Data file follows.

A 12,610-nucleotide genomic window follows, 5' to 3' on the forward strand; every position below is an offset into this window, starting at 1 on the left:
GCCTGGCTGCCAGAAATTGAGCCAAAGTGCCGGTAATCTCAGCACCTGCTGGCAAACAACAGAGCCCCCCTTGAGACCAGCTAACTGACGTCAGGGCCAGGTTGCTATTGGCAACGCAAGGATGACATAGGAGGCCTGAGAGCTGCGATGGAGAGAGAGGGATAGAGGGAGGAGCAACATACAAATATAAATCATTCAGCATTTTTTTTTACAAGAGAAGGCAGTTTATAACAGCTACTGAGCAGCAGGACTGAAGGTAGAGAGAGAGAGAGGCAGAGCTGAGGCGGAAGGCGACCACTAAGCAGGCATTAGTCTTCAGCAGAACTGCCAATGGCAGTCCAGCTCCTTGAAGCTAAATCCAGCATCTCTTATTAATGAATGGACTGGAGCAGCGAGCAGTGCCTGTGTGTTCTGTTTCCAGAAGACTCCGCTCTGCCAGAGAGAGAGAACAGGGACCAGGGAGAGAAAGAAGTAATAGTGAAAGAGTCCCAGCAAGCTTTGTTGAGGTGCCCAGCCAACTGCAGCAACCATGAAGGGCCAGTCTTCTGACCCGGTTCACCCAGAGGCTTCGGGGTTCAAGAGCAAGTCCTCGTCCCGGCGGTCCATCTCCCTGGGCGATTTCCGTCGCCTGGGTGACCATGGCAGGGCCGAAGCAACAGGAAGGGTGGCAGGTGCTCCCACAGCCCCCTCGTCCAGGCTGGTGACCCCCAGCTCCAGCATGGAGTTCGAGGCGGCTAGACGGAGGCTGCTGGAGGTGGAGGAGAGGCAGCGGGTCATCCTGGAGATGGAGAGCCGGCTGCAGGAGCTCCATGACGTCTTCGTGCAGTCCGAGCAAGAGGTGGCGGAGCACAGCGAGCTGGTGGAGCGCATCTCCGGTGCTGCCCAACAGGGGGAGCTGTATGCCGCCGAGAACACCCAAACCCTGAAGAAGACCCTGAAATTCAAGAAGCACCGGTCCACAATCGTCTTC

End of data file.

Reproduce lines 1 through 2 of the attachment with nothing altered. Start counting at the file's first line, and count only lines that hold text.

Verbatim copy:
A 12,610-nucleotide genomic window follows, 5' to 3' on the forward strand; every position below is an offset into this window, starting at 1 on the left:
GCCTGGCTGCCAGAAATTGAGCCAAAGTGCCGGTAATCTCAGCACCTGCTGGCAAACAACAGAGCCCCCCTTGAGACCAGCTAACTGACGTCAGGGCCAGGTTGCTATTGGCAACGCAAGGATGACATAGGAGGCCTGAGAGCTGCGATGGAGAGAGAGGGATAGAGGGAGGAGCAACATACAAATATAAATCATTCAGCATTTTTTTTTACAAGAGAAGGCAGTTTATAACAGCTACTGAGCAGCAGGACTGAAGGTAGAGAGAGAGAGAGGCAGAGCTGAGGCGGAAGGCGACCACTAAGCAGGCATTAGTCTTCAGCAGAACTGCCAATGGCAGTCCAGCTCCTTGAAGCTAAATCCAGCATCTCTTATTAATGAATGGACTGGAGCAGCGAGCAGTGCCTGTGTGTTCTGTTTCCAGAAGACTCCGCTCTGCCAGAGAGAGAGAACAGGGACCAGGGAGAGAAAGAAGTAATAGTGAAAGAGTCCCAGCAAGCTTTGTTGAGGTGCCCAGCCAACTGCAGCAACCATGAAGGGCCAGTCTTCTGACCCGGTTCACCCAGAGGCTTCGGGGTTCAAGAGCAAGTCCTCGTCCCGGCGGTCCATCTCCCTGGGCGATTTCCGTCGCCTGGGTGACCATGGCAGGGCCGAAGCAACAGGAAGGGTGGCAGGTGCTCCCACAGCCCCCTCGTCCAGGCTGGTGACCCCCAGCTCCAGCATGGAGTTCGAGGCGGCTAGACGGAGGCTGCTGGAGGTGGAGGAGAGGCAGCGGGTCATCCTGGAGATGGAGAGCCGGCTGCAGGAGCTCCATGACGTCTTCGTGCAGTCCGAGCAAGAGGTGGCGGAGCACAGCGAGCTGGTGGAGCGCATCTCCGGTGCTGCCCAACAGGGGGAGCTGTATGCCGCCGAGAACACCCAAACCCTGAAGAAGACCCTGAAATTCAAGAAGCACCGGTCCACAATCGTCTTC